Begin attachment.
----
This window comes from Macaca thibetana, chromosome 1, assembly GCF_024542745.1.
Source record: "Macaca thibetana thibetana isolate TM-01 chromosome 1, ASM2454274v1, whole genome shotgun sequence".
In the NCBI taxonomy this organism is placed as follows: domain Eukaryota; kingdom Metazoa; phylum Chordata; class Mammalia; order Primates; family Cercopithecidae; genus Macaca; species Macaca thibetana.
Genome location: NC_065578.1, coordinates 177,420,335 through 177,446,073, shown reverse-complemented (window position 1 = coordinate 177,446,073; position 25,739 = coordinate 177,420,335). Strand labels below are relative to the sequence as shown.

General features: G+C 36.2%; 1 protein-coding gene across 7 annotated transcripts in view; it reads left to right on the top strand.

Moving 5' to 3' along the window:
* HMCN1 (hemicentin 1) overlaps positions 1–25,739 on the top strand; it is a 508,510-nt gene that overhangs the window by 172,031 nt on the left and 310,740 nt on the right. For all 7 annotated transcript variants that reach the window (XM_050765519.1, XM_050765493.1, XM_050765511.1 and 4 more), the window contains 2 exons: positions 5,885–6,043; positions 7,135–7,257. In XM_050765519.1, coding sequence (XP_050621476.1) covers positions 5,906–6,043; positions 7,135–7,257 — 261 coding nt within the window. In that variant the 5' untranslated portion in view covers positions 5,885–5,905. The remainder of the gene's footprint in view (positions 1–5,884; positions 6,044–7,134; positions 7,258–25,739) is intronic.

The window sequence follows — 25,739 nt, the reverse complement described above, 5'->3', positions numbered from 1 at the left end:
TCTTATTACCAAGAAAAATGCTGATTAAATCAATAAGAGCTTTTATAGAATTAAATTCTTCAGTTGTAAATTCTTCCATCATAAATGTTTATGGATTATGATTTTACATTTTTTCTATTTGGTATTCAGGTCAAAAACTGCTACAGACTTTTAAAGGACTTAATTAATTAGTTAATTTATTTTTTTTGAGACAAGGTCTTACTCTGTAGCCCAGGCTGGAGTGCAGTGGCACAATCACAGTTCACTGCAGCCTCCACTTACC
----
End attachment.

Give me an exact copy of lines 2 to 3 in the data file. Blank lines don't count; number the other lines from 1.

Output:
Source record: "Macaca thibetana thibetana isolate TM-01 chromosome 1, ASM2454274v1, whole genome shotgun sequence".
In the NCBI taxonomy this organism is placed as follows: domain Eukaryota; kingdom Metazoa; phylum Chordata; class Mammalia; order Primates; family Cercopithecidae; genus Macaca; species Macaca thibetana.